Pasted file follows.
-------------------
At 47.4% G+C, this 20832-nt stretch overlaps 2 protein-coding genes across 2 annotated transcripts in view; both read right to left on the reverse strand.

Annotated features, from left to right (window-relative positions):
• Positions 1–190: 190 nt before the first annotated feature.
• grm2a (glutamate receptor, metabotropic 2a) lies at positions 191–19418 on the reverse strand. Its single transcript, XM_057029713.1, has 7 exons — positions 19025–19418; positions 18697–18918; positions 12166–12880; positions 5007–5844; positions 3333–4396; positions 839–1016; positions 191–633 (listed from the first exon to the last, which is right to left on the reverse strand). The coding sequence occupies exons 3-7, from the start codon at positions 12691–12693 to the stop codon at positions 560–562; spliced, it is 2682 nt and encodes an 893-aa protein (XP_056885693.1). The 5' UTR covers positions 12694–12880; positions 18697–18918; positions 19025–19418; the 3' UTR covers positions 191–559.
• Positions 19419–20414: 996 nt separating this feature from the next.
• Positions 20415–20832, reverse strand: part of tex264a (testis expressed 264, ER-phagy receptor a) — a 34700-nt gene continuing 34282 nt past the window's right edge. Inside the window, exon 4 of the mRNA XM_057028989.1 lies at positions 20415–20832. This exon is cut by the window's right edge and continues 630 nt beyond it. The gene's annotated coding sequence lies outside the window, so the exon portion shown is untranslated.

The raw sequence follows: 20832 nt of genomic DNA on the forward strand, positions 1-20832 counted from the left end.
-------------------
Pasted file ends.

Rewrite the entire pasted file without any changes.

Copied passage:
At 47.4% G+C, this 20832-nt stretch overlaps 2 protein-coding genes across 2 annotated transcripts in view; both read right to left on the reverse strand.

Annotated features, from left to right (window-relative positions):
• Positions 1–190: 190 nt before the first annotated feature.
• grm2a (glutamate receptor, metabotropic 2a) lies at positions 191–19418 on the reverse strand. Its single transcript, XM_057029713.1, has 7 exons — positions 19025–19418; positions 18697–18918; positions 12166–12880; positions 5007–5844; positions 3333–4396; positions 839–1016; positions 191–633 (listed from the first exon to the last, which is right to left on the reverse strand). The coding sequence occupies exons 3-7, from the start codon at positions 12691–12693 to the stop codon at positions 560–562; spliced, it is 2682 nt and encodes an 893-aa protein (XP_056885693.1). The 5' UTR covers positions 12694–12880; positions 18697–18918; positions 19025–19418; the 3' UTR covers positions 191–559.
• Positions 19419–20414: 996 nt separating this feature from the next.
• Positions 20415–20832, reverse strand: part of tex264a (testis expressed 264, ER-phagy receptor a) — a 34700-nt gene continuing 34282 nt past the window's right edge. Inside the window, exon 4 of the mRNA XM_057028989.1 lies at positions 20415–20832. This exon is cut by the window's right edge and continues 630 nt beyond it. The gene's annotated coding sequence lies outside the window, so the exon portion shown is untranslated.

The raw sequence follows: 20832 nt of genomic DNA on the forward strand, positions 1-20832 counted from the left end.